Concerns have been raised relating to FIA president Mohammed Ben Sulayem’s continued direct involvement in F1, which is considered by senior figures to be “detrimental to the sport”, according to BBC Sport.
The BBC’s report details that F1 teams have “viewed a series of incidents in recent months as having a direct link to Ben Sulayem”.
These are thought to include the decision to re-investigate Lewis Hamilton for crossing a live track at the Qatar Grand Prix, as well as the summoning of Mercedes and Ferrari team principals Toto Wolff and Fred Vasseur for bad-tempered exchanges during a press conference at the Las Vegas Grand Prix.
Ben Sulayem, who was elected as FIA president in December 2021, stepped back from overseeing F1 in a day-to-day capacity earlier this year after finding himself at the centre of several controversies.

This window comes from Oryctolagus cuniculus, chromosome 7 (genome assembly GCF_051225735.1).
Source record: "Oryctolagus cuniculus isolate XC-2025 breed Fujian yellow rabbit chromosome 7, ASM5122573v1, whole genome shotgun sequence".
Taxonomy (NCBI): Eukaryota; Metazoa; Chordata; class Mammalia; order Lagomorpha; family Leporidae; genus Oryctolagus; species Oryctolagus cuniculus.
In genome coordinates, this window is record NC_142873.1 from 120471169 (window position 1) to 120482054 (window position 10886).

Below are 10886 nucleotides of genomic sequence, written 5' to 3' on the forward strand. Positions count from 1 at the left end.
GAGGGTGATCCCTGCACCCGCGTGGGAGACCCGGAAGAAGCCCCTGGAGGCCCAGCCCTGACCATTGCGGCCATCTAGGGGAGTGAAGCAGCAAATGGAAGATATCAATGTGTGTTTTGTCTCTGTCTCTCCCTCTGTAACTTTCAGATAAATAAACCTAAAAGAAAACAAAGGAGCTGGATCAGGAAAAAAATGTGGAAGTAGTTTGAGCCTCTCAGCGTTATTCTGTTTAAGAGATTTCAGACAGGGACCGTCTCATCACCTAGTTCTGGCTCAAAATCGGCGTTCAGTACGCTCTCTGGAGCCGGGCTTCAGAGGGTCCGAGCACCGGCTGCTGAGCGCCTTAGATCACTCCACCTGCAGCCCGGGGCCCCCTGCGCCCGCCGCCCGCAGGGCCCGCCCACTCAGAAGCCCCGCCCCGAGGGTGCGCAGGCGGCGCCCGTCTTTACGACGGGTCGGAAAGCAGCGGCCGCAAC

He still remains involved in strategic matters and top-level decision making.
The 62-year-old Emirati's very public stance on the possible entry of new teams and the potential sale of the sport’s commercial rights particularly irked F1 bosses.
Relations between F1 and the FIA appeared to be improving in recent months but the BBC was told by “a number of sources” at last month’s season-ending Abu Dhabi Grand Prix that a possible breakaway could be back on the cards if Ben Sulayem continued to act in the same manner.
F1 and the FIA were at loggerheads again on Tuesday as they clashed over allegations of a conflict of interest - initially reported as involving Mercedes boss Toto Wolff and his wife, Susie, who is director of the F1 Academy.
The FIA announced an investigation into the accusations which have been vehemently refuted by both F1 and Mercedes.